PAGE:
Well, Tuesday morning, close to 2am.
What happened? I finished my draft of SILENT CITY. It was a bit of a surprise. I was working on it in my room -- had been for a few hours -- when I realized I was entering the final, climactic scene. I figured I'd finish the scene and go to bed. But once I closed out the main chunk of the story, the next thing I knew I was writing the epilogue I'd planned to add to the end. No spoilers here. By 2, I was done, and it was weird, exciting, nerve-wracking and pretty damn cool.
Now, this doesn't mean I'm done, DONE. Far from it. This draft needs revisions -- lots of 'em. But I always saw the first draft as really a hyper-detailed outline. A solid framework and road map that I could then add some colors and detail to. And I think that's what I have. The characters and scenery need more compelling detail and description of the world they live in, but overall, I'm pleased with the structure and pacing.
Does that mean the plot is without error? Far from it. There are a few scenes I'm on the fence about. But, as with the initial outline that became the novel, there's enough room to tinker with that I'm confident that with proper revision, I may reach my goal.
I always envisioned SILENT CITY as a fun, compact little detective novel, very much like Pelecanos' A FIRING OFFENSE, Lippman's THE SUGAR HOUSE or Lehane's A DRINK BEFORE THE WAR. Not overly pretentious or trying to be something it isn't. A solid read you could get through in a few days and possibly leave you wanting more from these characters.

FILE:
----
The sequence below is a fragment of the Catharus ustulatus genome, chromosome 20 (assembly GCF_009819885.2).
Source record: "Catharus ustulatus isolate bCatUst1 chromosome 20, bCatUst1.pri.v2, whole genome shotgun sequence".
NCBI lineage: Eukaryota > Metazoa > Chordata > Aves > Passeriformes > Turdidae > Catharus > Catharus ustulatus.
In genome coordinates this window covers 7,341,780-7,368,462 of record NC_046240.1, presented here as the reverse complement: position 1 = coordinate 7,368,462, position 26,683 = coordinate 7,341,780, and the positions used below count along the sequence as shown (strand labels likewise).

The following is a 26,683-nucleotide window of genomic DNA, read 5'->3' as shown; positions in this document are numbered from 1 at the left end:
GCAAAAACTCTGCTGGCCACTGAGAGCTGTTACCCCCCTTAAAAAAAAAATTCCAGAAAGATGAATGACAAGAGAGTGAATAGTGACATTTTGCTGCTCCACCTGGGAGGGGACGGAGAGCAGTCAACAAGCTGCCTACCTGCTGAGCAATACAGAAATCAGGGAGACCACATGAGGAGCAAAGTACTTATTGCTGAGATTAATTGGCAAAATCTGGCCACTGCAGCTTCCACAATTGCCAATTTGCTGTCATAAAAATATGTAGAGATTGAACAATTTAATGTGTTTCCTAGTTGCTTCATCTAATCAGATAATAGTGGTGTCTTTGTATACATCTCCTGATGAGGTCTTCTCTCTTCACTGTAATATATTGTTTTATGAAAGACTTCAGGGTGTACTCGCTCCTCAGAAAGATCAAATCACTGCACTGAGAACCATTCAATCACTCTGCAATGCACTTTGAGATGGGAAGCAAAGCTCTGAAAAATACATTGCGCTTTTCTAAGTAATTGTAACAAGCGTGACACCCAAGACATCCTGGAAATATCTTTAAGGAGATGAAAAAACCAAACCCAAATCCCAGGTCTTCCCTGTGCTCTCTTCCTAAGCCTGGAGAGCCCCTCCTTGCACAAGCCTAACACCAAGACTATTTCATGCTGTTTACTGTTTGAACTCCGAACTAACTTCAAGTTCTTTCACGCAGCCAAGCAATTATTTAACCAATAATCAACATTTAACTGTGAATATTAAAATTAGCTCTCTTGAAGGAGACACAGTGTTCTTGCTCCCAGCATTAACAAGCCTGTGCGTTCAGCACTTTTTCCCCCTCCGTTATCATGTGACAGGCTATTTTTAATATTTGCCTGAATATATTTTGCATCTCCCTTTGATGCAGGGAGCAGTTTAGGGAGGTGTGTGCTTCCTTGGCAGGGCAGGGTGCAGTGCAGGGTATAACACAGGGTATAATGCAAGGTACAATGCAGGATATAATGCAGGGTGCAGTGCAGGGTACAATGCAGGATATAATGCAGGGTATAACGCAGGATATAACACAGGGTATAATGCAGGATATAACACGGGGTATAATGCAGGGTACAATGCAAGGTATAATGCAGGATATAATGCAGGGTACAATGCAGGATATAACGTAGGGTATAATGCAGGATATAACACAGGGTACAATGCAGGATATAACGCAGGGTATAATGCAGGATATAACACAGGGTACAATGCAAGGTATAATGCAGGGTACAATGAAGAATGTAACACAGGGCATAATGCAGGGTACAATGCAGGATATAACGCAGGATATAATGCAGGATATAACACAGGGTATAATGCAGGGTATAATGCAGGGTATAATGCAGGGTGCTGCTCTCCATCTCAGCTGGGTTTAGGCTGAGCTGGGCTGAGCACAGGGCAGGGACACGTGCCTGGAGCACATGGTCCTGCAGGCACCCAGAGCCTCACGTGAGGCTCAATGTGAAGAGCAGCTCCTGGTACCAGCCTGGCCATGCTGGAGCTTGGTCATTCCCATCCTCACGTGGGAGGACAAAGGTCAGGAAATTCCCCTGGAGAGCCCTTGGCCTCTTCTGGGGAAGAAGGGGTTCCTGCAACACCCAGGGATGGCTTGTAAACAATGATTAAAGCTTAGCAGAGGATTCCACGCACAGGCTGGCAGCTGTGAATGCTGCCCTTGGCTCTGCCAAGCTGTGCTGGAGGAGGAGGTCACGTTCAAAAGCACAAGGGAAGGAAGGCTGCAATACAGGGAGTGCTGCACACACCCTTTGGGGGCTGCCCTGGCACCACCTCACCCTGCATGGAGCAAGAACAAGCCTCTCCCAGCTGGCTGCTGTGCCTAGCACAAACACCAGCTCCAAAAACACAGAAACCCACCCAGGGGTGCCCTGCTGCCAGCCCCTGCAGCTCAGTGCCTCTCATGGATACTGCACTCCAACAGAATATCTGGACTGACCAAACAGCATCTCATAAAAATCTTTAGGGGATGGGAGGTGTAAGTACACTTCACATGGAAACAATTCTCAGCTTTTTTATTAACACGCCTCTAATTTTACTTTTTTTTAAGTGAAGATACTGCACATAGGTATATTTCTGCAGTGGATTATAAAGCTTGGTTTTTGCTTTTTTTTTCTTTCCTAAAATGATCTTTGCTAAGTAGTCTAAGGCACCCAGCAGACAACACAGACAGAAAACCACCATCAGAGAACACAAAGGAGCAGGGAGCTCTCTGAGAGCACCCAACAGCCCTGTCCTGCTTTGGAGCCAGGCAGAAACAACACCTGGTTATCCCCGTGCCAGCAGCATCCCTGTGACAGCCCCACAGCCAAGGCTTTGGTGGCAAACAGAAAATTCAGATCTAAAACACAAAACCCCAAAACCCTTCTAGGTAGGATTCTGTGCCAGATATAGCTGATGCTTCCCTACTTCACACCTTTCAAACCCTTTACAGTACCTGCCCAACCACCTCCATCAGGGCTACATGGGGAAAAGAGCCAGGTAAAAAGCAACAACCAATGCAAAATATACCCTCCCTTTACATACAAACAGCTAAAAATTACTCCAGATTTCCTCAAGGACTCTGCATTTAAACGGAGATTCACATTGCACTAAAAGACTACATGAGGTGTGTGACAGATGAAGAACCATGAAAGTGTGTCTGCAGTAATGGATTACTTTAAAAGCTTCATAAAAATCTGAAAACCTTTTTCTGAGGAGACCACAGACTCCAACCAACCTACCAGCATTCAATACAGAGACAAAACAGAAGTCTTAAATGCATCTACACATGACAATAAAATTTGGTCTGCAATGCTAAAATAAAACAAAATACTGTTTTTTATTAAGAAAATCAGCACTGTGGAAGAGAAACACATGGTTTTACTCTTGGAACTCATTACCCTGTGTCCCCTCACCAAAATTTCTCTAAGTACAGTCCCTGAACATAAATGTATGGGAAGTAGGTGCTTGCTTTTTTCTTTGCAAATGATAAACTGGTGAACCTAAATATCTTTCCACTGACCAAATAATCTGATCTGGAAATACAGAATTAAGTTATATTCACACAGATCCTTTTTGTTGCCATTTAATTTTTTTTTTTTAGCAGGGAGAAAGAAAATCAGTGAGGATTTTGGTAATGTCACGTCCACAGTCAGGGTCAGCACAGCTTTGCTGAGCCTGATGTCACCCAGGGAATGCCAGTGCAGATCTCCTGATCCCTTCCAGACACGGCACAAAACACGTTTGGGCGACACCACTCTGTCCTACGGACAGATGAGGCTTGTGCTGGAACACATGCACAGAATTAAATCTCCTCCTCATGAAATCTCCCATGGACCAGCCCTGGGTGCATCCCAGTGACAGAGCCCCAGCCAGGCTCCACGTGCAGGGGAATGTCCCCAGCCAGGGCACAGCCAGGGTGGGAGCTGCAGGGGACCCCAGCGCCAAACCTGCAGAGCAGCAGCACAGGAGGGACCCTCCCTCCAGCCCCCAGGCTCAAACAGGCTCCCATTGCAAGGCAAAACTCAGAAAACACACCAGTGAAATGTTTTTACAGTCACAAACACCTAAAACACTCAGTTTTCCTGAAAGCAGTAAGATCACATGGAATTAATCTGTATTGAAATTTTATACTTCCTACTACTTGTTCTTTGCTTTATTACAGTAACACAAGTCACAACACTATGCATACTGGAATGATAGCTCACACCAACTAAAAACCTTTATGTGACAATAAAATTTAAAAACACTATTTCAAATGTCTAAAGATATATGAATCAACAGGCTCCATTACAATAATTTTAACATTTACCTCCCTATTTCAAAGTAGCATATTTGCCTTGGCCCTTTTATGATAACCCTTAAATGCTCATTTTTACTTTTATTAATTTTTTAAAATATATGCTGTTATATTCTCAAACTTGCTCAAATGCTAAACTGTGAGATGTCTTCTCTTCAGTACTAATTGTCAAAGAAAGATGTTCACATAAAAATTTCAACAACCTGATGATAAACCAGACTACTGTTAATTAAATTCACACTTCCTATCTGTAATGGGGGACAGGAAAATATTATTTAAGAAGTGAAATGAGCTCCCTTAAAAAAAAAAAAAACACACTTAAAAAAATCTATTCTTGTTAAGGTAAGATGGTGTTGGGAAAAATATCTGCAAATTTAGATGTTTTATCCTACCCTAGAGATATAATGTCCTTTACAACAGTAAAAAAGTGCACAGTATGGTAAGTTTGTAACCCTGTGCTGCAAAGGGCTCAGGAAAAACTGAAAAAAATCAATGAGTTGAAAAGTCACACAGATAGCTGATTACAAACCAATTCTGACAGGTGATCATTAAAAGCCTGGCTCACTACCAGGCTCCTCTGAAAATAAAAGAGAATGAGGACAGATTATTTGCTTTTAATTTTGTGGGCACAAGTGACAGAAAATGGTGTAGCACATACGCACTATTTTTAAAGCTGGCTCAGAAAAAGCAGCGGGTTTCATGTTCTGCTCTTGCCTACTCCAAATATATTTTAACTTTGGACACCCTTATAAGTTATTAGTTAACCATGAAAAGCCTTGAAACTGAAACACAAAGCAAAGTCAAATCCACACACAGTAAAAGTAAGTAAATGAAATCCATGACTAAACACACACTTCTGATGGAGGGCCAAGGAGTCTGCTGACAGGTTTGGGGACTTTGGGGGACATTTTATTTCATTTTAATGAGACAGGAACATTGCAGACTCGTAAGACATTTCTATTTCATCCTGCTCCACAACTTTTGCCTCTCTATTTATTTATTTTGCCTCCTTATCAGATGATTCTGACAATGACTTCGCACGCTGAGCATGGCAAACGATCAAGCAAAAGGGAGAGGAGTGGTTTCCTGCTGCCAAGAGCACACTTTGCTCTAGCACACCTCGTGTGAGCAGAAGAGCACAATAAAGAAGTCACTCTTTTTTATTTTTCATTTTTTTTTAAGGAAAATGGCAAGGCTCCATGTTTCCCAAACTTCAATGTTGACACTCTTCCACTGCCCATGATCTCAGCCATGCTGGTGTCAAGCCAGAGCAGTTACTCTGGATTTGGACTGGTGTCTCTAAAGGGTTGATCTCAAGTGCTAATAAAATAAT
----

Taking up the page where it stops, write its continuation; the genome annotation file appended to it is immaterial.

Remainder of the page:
Still, that doesn't mean I went in with no literary aspirations. One of the things I feel like the draft is missing -- and I'd like to remedy and beef up on revision -- is the setting. Miami is such a unique and vibrant town, and while you get snippets of that in reading the first draft, I'd love to paint a stronger picture of the place I called home for most of my life.
But, again, I'm not concerned about this. Novel writing is a lot like building a house. You need a strong foundation and framework first, then you can talk about what drapes to put in the guest room, you know?
So, my plan for the next few weeks is just that: to kick the walls a bit, test the doors and tighten the screws. Once I feel happy with the first draft -- well, happy enough to let someone else read it -- I'll pass it on to the League and see what they think. After those revisions are made, I have a short list of talented friends that I'll past the draft on to. Some are published authors or journalists, some are just really smart and well-read. All of them will bring valuable input to the process. After all that is done -- and pinch me when it is -- this irregular feature will become more about query letters and contacting agencies than the actual writing. But that's exciting, too, in its own way. Fingers crossed.